I take a single step, and just like that, I’ve begun a new journey. One where I hope to rediscover myself, seek some sort of absolution, or at the very least, an uneasy peace. It may be little consolation but it’s all I have.

Hollow Plan

I’m scared of failing. Scared I’m not ready for fatherhood. Scared of scarring my child without even knowing it. Mostly though, I’m scared of turning my kid into someone like me.

But then, how could I leave behind the only woman who accepted me, flaws, fluctuating moods, depression, frustrations and all, for an uncertain path? A path that I’m sure will provoke more questions than offer solace or provide answers.

I’m no good to them until I can find myself, and so believe that my girlfriend, Clea and our unborn child, will be better off without me. Maybe I’ll be better off without her. I mean, we all have our breaking point.

While I am questioning my decision, everything feels like it’s moving in slow motion, like one tiny grain of sand after another is slipping through my fingers, and the tighter I grip, the more the sand slips through them. I’m reminded of Oliver Tank’s delicate song, ‘Grain Of Sand’ that scalds deep and reiterates the pain in my heart.

Honestly, I am unequipped to face up to the biggest responsibility of my life–that of being a father. How can I be? My own dad cast me aside when I was six, leaving the onus resting on my mum’s already overburdened shoulders. A load she attempted to do her best with but in truth failed. Although, I couldn’t have done any worse than my own often absent, abusive dad.

While the scars have faded and the memories are hazy, I still carry the baggage that comes with years of verbal, physical and emotional abuse. Like everyone else, I have a breaking point. Seems it came right when I was about to undertake the biggest, most radical change in my entire life. A change that involved raising a child.

I’ve had no father figure to look up to or mentor to guide me, let alone a male figure of any note. None ever stuck around long enough to make an impression or leave a meaningful impact.

There’s also the unexplained impulse to seek out a past flame. Someone I had an intense, passionate and deep love affair with back in Los Angeles, and a connection that’s been gnawing at me for months now. While I know it’s feeble and feels incidental, I’d be lying if I said it hasn’t played a small part in my leaving.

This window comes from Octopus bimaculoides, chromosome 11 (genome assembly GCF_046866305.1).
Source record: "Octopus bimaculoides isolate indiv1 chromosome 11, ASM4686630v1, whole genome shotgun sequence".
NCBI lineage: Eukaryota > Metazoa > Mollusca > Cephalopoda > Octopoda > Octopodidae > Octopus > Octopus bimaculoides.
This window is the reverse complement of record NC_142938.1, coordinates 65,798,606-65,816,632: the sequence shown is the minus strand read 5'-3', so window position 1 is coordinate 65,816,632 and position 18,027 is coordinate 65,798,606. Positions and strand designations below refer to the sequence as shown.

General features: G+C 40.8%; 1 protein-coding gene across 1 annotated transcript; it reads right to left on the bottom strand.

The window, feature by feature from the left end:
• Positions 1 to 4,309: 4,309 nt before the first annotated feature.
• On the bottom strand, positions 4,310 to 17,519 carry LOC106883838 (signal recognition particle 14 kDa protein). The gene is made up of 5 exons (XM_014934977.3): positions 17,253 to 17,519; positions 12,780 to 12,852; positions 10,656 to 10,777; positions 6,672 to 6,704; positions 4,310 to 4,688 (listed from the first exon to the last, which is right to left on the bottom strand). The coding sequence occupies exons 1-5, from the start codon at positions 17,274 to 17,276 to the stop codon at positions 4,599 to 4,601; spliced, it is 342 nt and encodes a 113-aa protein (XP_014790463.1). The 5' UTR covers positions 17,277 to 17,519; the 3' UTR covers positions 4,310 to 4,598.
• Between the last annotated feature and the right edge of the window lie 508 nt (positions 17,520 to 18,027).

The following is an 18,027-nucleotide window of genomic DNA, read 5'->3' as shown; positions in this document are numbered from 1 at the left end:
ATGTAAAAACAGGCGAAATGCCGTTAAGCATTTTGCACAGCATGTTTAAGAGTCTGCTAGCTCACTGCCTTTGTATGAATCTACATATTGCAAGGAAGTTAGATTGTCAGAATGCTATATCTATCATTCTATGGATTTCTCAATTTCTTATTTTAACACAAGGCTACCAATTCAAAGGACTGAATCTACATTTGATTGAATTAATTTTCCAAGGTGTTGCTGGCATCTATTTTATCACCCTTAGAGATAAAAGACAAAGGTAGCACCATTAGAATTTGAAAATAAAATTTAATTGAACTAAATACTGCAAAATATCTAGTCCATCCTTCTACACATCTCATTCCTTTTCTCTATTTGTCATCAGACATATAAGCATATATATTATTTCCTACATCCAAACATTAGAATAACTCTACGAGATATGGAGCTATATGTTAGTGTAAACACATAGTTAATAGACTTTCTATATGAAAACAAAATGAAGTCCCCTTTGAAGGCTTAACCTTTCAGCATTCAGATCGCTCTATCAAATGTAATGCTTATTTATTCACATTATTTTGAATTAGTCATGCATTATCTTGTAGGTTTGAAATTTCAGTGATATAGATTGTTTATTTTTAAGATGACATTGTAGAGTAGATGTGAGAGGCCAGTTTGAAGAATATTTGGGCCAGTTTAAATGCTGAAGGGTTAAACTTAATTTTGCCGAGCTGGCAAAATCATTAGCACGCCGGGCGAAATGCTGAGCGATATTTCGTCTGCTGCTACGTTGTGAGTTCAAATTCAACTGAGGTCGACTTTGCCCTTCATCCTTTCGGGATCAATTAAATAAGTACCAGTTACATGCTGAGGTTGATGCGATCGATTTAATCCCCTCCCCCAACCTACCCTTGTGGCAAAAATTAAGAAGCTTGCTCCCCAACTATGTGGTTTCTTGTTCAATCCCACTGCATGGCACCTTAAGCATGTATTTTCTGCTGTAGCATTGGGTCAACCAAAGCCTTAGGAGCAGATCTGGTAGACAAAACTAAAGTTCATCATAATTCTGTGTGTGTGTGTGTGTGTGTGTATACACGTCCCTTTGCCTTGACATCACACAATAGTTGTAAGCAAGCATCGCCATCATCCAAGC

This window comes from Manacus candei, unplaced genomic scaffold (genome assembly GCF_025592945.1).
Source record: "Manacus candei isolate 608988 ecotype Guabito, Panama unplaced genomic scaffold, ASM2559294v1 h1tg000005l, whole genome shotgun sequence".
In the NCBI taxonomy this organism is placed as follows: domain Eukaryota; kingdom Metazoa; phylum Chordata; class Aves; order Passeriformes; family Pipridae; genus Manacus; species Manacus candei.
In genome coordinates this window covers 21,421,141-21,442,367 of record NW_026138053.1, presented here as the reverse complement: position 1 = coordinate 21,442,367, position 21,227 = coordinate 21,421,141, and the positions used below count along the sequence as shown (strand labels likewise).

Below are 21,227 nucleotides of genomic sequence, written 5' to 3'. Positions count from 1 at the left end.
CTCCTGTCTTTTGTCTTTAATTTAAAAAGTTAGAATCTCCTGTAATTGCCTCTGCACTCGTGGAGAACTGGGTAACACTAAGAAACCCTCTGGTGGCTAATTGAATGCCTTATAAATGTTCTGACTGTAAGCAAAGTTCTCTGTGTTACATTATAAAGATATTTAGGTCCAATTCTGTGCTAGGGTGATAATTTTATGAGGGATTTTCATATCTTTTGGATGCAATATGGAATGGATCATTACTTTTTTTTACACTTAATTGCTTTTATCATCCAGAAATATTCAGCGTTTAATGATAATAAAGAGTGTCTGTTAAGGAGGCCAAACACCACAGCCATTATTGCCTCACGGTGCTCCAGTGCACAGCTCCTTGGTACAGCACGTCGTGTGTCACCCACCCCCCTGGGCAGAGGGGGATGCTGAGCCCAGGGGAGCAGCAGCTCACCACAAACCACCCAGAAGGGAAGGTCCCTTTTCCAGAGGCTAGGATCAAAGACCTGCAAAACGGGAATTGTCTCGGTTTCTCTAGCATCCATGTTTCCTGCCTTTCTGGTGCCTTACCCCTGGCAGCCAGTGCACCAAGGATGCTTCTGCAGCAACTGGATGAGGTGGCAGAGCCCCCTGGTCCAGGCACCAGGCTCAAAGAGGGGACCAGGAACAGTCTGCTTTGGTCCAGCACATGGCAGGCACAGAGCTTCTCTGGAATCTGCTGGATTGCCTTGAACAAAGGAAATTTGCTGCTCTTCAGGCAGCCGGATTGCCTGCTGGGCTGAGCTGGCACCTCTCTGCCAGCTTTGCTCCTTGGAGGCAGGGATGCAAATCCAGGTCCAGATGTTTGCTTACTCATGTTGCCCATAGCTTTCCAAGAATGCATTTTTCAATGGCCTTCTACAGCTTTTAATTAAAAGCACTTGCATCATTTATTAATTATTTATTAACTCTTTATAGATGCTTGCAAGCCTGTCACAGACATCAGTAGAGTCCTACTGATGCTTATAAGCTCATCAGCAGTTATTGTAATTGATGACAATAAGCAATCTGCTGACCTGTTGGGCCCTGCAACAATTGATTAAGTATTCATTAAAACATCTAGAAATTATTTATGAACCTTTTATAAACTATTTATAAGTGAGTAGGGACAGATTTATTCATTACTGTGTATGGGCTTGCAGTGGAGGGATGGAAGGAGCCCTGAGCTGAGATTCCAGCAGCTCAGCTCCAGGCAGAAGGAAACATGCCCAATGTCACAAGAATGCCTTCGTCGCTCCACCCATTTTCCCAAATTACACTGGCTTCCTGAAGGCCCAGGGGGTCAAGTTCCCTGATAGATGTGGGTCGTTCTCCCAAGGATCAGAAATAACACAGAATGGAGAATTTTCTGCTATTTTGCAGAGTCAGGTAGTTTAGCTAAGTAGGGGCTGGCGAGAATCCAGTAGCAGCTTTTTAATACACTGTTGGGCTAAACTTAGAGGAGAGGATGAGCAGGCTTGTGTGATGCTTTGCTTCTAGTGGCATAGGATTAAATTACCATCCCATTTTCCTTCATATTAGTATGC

But ultimately, I’m scared.
That’s the best answer I can give right now.

While I am aiming to chart my way southwest down to Mexico and maybe end up on a beach to write if it doesn’t go the way I hope in Los Angeles, I know I’m directionless. There is no real plan here. While this hasn’t been made on a whim, the fact I have a quasi-destination in mind offers little consolation.

As the wind howls up the empty streets, with no cars, blaring sirens, endless construction noise, or cold people, this city feels peaceful, nearly liveable. Nearly that is.

I know I won’t be walking the whole way but this inconspicuous, discreet start feels right. Despite the freezing cold,

I find that with every step I take I undergo a sense of relief. While I feel terrible about walking out on Clea and leaving her to bear our baby alone, I know in my heart it’s the right thing to do.

The constant arguments and disagreements, the lack of physical touch or any real affection, all of it has driven a wedge between us, which will only grow with the addition of another more demanding little human who’ll need full attention.

Sure, that sounds selfish, and perhaps I could have pushed through, tried to work out our differences, even endured this city, but with every conversation we had, the sooner we neared yet another heated argument or worse, stone cold silence. We’d tried couples counselling but I always found them more draining than helpful. I knew they were designed to bring us closer, but it all felt like a ruse, a false dawn... a lie!